Each state has its own unique set of laws and guidelines for starting a small business. Places to find specific information about your own state's requirements include:
State Tax Agency: All for-profit business owners need to contact the state's Department of Revenue, Treasury Department, and/or Franchise Tax Board.
If you're engaging in retail sales, you will also need to obtain a sales tax license. This license allows you to collect sales tax and is required by most wholesalers before you can purchase goods at wholesale cost.
Some states require nonprofits to apply for special tax-exemption from the state and will not accept an IRS tax-exempt ruling. If you do not register as tax-exempt in your state you will need to pay taxes as a for-profit business.
Secretary of State: All corporations must register with a secretary of state. Where and how you do business affects what state you should seek incorporation from.
Many businesses used to incorporate in Delaware because it was once the easiest state to file for incorporation. But it is best to incorporate where your business headquarters are located, or in the state where you will conduct most of your business.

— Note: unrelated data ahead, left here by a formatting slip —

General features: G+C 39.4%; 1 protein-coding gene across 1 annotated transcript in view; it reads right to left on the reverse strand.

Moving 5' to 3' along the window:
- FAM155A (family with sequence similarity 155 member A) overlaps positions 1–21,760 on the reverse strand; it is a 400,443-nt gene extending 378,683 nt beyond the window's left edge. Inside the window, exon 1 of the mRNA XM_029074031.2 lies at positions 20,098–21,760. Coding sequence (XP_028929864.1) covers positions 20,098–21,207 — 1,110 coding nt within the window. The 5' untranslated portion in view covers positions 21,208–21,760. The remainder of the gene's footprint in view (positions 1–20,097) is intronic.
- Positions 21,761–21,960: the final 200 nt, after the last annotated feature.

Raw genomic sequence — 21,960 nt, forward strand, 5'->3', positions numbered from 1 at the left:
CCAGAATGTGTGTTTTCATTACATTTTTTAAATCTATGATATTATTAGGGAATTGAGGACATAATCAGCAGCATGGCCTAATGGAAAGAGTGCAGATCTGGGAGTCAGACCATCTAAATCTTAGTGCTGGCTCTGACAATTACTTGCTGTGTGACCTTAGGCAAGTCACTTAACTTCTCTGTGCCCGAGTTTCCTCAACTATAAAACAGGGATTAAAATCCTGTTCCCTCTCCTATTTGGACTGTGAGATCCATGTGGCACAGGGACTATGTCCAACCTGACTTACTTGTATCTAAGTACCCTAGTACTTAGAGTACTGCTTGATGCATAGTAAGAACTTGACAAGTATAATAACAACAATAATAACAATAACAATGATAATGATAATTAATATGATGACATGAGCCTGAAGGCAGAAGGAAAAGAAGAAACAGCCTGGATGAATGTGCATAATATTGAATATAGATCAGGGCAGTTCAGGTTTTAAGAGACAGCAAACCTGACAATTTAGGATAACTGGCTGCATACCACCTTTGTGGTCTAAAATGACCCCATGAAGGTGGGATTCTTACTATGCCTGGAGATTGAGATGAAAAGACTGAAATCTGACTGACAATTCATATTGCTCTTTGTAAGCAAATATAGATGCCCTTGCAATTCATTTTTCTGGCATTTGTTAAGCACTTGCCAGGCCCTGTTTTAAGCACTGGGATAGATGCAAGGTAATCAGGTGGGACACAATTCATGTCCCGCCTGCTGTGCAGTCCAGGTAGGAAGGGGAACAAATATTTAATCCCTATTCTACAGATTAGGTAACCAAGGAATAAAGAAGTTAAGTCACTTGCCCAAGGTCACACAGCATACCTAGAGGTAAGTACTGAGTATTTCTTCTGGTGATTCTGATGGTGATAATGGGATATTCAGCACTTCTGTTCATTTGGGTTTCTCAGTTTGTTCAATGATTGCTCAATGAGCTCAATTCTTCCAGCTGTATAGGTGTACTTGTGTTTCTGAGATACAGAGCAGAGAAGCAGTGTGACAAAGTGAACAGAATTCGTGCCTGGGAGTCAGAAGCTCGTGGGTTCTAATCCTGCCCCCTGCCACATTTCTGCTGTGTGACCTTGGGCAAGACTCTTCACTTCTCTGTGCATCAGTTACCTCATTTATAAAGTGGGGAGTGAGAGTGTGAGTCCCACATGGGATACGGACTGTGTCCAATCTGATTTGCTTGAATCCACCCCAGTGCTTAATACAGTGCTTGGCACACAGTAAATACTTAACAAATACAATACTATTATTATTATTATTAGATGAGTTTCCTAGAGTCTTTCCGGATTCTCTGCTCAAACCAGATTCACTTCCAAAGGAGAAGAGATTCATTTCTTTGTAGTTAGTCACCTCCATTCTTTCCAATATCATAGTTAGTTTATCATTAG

Business.gov: Your state may require a business license for tax purposes and to regulate how you are permitted to conduct your business. State licenses are frequently required for many professions and trades including contractors, medical professionals, accountants, real estate agents, private security guards, and cosmetologists. You can find you state's licensing requirements on Business.gov, or Google "business license requirements" and the name of your state.
State Department of Labor: Information for all business that have one or more employees.
Special Licenses for Retailers: If you plan to sell liquor, lottery tickets, gasoline, or firearms, you will probably need a special license from your state. Each state has licensing boards that are usually broken down by industry. To find your state's licensing boards visit your state's main government website.
Find a Small Business Development Center: Small Business Administration (SBA) Small Business Development Centers (SBDCs) are scattered throughout the United States. They can assist you in finding your own state's resources and contact information for state licenses and registrations.